All of the skulls were picked up while walking or salvaged from roadkill.  I would let them weather as much as necessary, clean them  and then soak them in the three-percent hydrogen peroxide available at most grocery or drug stores.  I would then glue them together with a crazy glue and spray with a clear lacquer for preservation.  If they were too discolored, I’d paint them white first.

Below, a coyote.  I found the dead coyote in the root-left hollow of a wind-toppled tree.  I covered it with debris to discourage scavengers and checked on it regularly before taking the skull about three months later.  Opossums like to eat bones as does the occasional fox squirrel.  The squirrel surprised me.  I learned of their taste after noting that something had been gnawing on antlers and skulls on my backyard work bench.  I placed a trail camera to record the culprit when it arrived, and it was a squirrel, a very persistent one.  It would try to drag jaw bones to its distant nest.Coyote Skull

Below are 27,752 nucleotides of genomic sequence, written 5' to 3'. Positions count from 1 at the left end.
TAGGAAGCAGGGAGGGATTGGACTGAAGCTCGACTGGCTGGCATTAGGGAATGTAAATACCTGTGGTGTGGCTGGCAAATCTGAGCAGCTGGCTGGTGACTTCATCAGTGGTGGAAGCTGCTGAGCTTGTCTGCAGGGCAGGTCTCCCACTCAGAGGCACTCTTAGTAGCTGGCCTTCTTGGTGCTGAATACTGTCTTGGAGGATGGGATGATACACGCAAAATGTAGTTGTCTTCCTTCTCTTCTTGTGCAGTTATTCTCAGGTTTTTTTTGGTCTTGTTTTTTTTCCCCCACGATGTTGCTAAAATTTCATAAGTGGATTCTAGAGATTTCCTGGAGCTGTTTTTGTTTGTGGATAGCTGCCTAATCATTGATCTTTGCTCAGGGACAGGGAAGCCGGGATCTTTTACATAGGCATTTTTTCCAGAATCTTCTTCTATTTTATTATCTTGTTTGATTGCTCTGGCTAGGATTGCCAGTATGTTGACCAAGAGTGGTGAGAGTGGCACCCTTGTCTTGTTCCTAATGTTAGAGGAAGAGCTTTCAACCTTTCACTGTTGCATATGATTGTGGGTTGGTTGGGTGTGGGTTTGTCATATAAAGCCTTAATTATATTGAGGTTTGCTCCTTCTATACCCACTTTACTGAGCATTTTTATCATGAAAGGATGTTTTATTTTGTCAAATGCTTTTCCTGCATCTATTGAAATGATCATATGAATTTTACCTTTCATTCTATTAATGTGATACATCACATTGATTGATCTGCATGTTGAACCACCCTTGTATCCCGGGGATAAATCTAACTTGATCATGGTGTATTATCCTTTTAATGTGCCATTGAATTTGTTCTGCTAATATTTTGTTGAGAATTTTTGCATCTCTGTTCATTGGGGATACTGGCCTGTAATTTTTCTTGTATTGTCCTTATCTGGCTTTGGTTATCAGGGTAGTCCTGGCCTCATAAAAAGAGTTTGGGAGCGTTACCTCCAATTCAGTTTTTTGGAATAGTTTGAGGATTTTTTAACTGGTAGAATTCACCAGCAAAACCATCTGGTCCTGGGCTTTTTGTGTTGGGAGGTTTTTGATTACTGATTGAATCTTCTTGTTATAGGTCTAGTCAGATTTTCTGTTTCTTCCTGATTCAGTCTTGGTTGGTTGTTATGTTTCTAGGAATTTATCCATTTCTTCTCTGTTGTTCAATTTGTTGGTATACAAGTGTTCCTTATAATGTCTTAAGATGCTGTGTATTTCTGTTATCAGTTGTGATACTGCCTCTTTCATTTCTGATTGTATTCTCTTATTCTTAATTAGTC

Beaver.Beaver Skull

Raccoon.Raccoon Skull

O’Possum.  Note the ridge on top.Opossum Skull

Fox Squirrel.Fox Squirrel Skull

Cottontail.Cottontail Skull

Deer skull.  Probably a White-Tailed deer.  Its antlers were sawed off.  If it was killed in season and the antlers taken but not the meat, that is illegal.  If it was found dead and the antlers taken, another matter entirely.  I found it February 2 and the carcass was quite whole.  Hunting ended in that area December 15.  You do the math.White-Tailed Deer Skull (Antlers sawed off)

This animal died after its antlers had dropped naturally, probably after the first of March.  This is a weak time for deer.

White-Tailed Deer Skull (Antlers dropped naturally)

American Pronghorn skull.

Pronghorns do not have antlers.  Each year, on both sexes, a keratinous sheath grows from and around the points projecting from the skull and is seasonally discarded.  According to Wikipedia, one of the closest relatives to the Pronghorn is the African Giraffe.

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